Not having a clear feature prioritization process can be maddening. Your team is ready to go, pressure is mounting, but you don’t want to spend energy pushing in the wrong direction.
Don’t worry—there’s a secret weapon hiding in your product: data.
In a few easy moves, you can use the data you already have to map out a crystal-clear feature prioritization plan. In this article, we walk you through how to use data within your product to prioritize features, inform product enhancements, and drive decisions your users will love.
What is product and feature prioritization?
Product and feature prioritization is the process of choosing what features and product enhancements to include within your product strategy. As a product leader or manager, you aren’t just in charge of improving your product. You also have to chart a course that satisfies users, stakeholders, teammates, and the entire company.
Your product roadmap will be the glue that holds it all together. By creating an effective product roadmap, you’ll have the blueprints to build out a better customer and user experience. And by nailing down your priorities early on, you can reduce your team’s workload and uncover meaningful product outcomes.
How do you prioritize features on your product roadmap?
Prioritizing features may seem like a massive task. Product leaders and managers are constantly slammed with opinions from all angles. However, if you want to focus your efforts and prioritize features, anchor your product roadmap in data.
In-product data, including behavioral data and customer feedback, will provide the raw materials to chisel out a strategy that’s in line with both customer and company needs. Here’s how to get started:
Write out your wish list.
As you gather data from in-product analytics, behaviors, user paths, and customer feedback surveys, lay out a list of opportunities that are possible. Your final list can include everything from product enhancements and possible new features to bug fixes.
Power priorities with a framework.
With data pouring in, you’ll need a framework to guide your feature prioritization efforts. One simple way to prioritize decisions is to use a cost vs. value model. In the cost vs. value approach, you determine each move’s value, note each decision’s cost, and compare how action items intersect. Under this framework, you’ll want to prioritize high-value, low-cost features first and gradually move toward high-cost, high-value items.
How do you use data to back feature prioritization?
Once you have a plan in place, it’s time to scrape through your product and dig up those nuggets of information that will back feature prioritization. Not sure where to start? Here are some surefire places to focus your energy:
- Sticky Features: There are golden features sitting in your product just waiting to be uncovered. By examining customer surveys and user paths, you’ll start seeing features that are drawing extra attention. These sticky features can be high-value areas to jump into enhancements.
- Friction Points: Any time you can cut out friction points within your product, it will improve your user’s experience. In-product breakdowns, such as path analysis and funnel analysis, highlight those spots where users are tripping up. These high friction points are often excellent places to focus your efforts.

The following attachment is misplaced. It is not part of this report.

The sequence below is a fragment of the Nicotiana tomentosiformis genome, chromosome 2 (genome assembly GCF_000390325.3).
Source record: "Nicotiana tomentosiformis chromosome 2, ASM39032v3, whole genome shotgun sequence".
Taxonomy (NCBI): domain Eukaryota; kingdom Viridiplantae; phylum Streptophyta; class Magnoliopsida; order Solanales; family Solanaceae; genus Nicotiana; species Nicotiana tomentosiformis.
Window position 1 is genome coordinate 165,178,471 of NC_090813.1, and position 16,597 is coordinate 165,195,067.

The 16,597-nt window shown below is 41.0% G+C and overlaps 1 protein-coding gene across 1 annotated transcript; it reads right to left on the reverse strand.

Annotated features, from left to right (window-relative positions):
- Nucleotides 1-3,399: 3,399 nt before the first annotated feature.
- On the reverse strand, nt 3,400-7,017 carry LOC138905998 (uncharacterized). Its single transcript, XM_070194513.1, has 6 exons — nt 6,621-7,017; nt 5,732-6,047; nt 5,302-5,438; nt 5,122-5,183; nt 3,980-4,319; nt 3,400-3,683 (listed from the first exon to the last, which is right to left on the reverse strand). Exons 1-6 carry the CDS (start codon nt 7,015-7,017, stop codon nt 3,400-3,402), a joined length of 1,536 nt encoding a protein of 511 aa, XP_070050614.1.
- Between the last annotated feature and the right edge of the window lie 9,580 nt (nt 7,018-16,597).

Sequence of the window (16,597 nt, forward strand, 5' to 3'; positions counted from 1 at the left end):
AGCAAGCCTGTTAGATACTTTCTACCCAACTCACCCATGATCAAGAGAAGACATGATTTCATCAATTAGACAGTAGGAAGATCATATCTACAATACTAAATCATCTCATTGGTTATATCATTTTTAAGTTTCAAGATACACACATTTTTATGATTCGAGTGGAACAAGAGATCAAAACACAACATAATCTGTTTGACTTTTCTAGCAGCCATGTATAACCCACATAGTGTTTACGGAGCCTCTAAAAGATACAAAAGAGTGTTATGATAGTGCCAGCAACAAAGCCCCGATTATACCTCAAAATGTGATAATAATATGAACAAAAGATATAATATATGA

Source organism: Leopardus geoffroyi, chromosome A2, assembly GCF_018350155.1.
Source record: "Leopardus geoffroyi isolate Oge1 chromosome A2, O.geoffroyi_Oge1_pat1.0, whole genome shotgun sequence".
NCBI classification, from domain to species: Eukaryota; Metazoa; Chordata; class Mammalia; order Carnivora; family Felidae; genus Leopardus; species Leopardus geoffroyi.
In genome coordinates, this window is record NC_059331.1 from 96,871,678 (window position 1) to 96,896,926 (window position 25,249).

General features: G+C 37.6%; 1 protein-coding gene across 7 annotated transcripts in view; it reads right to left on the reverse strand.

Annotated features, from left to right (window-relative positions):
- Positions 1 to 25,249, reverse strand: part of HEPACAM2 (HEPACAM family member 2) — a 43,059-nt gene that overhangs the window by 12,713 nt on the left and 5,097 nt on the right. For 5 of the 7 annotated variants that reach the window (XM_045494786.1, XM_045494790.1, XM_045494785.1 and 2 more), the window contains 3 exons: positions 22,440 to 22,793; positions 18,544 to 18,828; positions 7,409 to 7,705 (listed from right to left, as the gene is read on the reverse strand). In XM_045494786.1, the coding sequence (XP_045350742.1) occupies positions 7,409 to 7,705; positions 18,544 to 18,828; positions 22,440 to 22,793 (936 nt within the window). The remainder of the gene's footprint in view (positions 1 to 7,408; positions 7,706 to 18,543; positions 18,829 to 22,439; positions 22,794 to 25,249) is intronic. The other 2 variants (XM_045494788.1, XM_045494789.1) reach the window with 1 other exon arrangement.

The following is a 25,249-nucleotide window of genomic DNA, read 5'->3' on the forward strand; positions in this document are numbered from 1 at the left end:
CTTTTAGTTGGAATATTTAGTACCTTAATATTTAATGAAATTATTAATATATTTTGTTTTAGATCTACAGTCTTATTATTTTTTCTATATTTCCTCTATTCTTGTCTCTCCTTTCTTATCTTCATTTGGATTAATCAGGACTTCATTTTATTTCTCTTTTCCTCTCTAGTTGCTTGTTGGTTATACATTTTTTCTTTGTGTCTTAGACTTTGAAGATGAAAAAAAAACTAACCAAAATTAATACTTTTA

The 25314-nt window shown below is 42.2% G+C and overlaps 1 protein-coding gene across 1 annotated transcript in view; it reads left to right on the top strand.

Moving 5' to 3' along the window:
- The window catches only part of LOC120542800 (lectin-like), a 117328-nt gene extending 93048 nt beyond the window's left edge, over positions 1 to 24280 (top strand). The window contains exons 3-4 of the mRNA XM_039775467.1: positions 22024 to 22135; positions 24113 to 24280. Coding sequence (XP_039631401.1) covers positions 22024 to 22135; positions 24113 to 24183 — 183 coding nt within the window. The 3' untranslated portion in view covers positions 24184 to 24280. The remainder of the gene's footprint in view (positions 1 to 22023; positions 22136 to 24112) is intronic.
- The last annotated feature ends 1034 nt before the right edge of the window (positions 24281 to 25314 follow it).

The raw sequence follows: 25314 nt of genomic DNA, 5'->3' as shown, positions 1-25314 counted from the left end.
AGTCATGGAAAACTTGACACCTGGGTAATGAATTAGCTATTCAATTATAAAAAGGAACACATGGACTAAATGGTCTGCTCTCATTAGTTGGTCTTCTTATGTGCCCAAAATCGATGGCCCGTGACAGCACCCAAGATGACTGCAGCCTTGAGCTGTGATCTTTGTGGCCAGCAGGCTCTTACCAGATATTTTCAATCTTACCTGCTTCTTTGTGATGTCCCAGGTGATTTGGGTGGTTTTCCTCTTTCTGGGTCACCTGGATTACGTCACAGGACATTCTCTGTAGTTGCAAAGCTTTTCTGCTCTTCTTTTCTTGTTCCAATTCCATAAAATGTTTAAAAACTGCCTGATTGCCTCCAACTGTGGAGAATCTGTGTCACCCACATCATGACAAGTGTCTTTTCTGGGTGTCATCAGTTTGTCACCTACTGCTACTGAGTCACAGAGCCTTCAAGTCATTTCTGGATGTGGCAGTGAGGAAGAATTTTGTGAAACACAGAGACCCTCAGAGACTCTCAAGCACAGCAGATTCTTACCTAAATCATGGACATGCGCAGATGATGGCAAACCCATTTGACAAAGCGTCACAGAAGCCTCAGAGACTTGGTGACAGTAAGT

- Retention Signals: Retention is critical to the long-term success of most, if not all, SaaS companies. In fact, one CallMiner study found avoidable customer churn is a $136 billion a year problem for companies. That’s why it’s worthwhile to examine figures that indicate churn risk, such as login frequency and the time users spend engaged with features, and plow ahead from there.
What are some tips for better feature prioritization?
With data lighting your way and a framework propelling your feature priorities, you should have the tools to craft a stellar product roadmap. Here are a few bonus tips to help make sure you’re nailing down rock-solid feature priorities:
Pave your own path.
When you’re determining feature prioritization, it can be tempting to mimic the priorities of competitors or other SaaS companies. Try to avoid this trap. Your company, product, and user experience are unique. That’s why it’s better to start with a blank slate and use your company strengths, user needs, and customer experiences to guide your efforts.
Understand your company’s needs.
User insights will be a valuable piece of your product roadmap, but they won’t solve the whole puzzle. It’s also important to consider your company’s needs, goals, and growth stage as you set feature priorities. For instance, if your company is in the startup stage, you likely will need to focus much more on features that drive acquisition than if you’re operating in the maturity stage. The trick is hitting the sweet spot between your company’s goals, resources, and user insights.
Create customer feedback loops.
You can start prioritizing features and product enhancements with the data you already have, but there’s also a way to boost the quality and quantity of feedback: feedback loops. Feedback loops are built-in processes that gather feedback, use feedback to enhance the product, and open the doors to even more user insights. The more you build out this cycle of data, the easier it will be to shine light on the most valuable opportunities hiding in your product.
Back your feature prioritization plan with data.
The easiest way to carve out a clear feature prioritization plan is to dive into your product. But that shouldn’t mean more work for you or your analytics team. Gainsight PX lays out your in-product analytics in easy-to-use, intuitive dashboards that are ready for you to pick up and use.
Want to see how Gainsight PX works? Schedule a demo today.